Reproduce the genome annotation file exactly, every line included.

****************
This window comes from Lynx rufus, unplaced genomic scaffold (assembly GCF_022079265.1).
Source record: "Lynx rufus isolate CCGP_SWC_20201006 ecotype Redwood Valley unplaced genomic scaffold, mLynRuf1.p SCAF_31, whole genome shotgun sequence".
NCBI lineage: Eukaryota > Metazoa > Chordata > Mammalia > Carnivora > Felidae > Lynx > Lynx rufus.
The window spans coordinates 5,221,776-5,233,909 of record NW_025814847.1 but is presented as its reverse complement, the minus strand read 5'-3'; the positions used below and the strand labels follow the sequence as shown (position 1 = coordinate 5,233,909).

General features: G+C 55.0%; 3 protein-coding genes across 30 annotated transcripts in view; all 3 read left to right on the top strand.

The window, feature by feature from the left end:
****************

This window comes from Lynx rufus, unplaced genomic scaffold (assembly GCF_022079265.1).
Source record: "Lynx rufus isolate CCGP_SWC_20201006 ecotype Redwood Valley unplaced genomic scaffold, mLynRuf1.p SCAF_31, whole genome shotgun sequence".
NCBI lineage: Eukaryota > Metazoa > Chordata > Mammalia > Carnivora > Felidae > Lynx > Lynx rufus.
The window spans coordinates 5,221,776-5,233,909 of record NW_025814847.1 but is presented as its reverse complement, the minus strand read 5'-3'; the positions used below and the strand labels follow the sequence as shown (position 1 = coordinate 5,233,909).

General features: G+C 55.0%; 3 protein-coding genes across 30 annotated transcripts in view; all 3 read left to right on the top strand.

The window, feature by feature from the left end: